“The usage package for us is our customers use it exactly when we don’t use it. It’s a nice value-add for our customers. If you want to know a vision – in a few years time, there must be no rational reason not to bank with us,” he says.
A lot of FNB’s innovation that gets publicity is aimed at its top-end customers (with South Africa’s poor Internet penetration, it is the higher-ups in the ladder who are online). Jordaan says they haven’t abandoned the lower end of the pyramid, and are specifically competing with Capitec for lower-end customers.
“Capitec is a respected competitor. It’s come into the market and  innovated. When it first came in, we didn’t take it seriously enough and that was a mistake. Now we’re taking it very seriously and we are rolling out branches faster than it is. We think that our EasyPlan branches are better because they offer more. We’re also price-competitive with Capitec.”
FNB’s African growth is based on three prongs: that of green-field ventures, accelerated green-field ventures and acquisitions. The thrust that would be used in the particular country depends on how easy it is to obtain a banking licence there, among other things. In countries like Botswana and Namibia (where FNB is the biggest company, employer and taxpayer), the company grows from the ground up, just like a start-up would.
This strategy is FNB’s favourite, Jordaan says, as it means the bank can implement its systems and breathe its culture into the organisation right away. When that doesn’t work, they acquire a small bank within the company and then put it on an aggressive growth trajectory (the accelerated green-field venture), as they have done in Mozambique. In countries like Nigeria and Ghana, where there is either privatisation of banks or a narrowing of the banking industry, the company would probably opt for an outright acquisition.
Jordaan is something of a big deal on Twitter, which he says is purely for fun. “What I really like about Twitter is that it’s short – and sometimes there is time for short bursts of conversation. Having started to do it, I can really see the benefit,” he says. He is not the company’s public face, however. That is “RB Jacobs”, a fake persona based on an old FNB ad joke.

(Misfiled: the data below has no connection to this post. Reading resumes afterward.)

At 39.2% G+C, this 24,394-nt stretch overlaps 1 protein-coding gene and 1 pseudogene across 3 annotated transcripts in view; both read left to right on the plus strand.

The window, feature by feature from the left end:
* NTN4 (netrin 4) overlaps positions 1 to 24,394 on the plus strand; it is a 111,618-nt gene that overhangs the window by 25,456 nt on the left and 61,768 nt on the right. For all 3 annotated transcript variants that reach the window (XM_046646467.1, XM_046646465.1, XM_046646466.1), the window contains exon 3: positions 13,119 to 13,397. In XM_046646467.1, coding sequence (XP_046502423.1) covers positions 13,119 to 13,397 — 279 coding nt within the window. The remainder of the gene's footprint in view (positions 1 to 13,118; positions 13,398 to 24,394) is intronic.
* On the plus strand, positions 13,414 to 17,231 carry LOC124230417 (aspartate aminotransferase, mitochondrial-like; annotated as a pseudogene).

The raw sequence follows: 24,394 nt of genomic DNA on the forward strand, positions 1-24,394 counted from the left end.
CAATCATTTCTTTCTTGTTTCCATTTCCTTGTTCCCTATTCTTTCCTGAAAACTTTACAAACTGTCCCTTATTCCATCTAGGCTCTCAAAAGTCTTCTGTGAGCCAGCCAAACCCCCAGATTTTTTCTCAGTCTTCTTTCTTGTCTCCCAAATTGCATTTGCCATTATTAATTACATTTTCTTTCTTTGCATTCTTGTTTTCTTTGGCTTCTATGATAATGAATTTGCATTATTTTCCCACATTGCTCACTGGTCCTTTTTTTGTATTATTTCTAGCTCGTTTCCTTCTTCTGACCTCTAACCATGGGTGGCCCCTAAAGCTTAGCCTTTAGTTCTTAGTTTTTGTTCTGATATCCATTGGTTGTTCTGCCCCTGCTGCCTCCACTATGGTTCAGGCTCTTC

Executive salary has been in the news of late, with South Africa’s trade unions throwing a huge fitwhen it was reported that executives enjoyed a 23,3% pay hike last year. Jordaan says although South African companies are among some of the most socially responsible in the world, he is not opposed to a wealth tax. And a lot of rich business people are actively involved in social responsibility projects.
“Some people choose to do these things and not make a big deal about it,” he says. “Personally I’d like to be in that category. I feel a deep social responsibility for this country. I want my kids to grow up here and I want this to be a successful country. You don’t only do that by working and drawing a salary, although that’s a very important part of it, but also by running a sustainable business and ploughing back into the country. It doesn’t necessarily all have to be in the public eye.”
A salary cap for executives would have mixed results, Jordaan says. “You’d have a lot of skill leaving the corporate sector and doing something else. Some of them elsewhere in the world, but some would become entrepreneurs. You’d just have skill being applied elsewhere. You’d probably have corporations which aren’t being run as well, and you’d probably have some entrepreneurs that do very well. In the end I think you have to pay for skill.
In big businesses that employ thousands of people mistakes are very costly. “If you make a mistake, it’s billions of rands in consequences and other people lose their jobs,” the FNB CEO says. “The real debate there is whether you are delivering value to you stakeholders, not just shareholders. It  is actually about inequality and is a separate debate to how you reward people for value that they put into a company.” D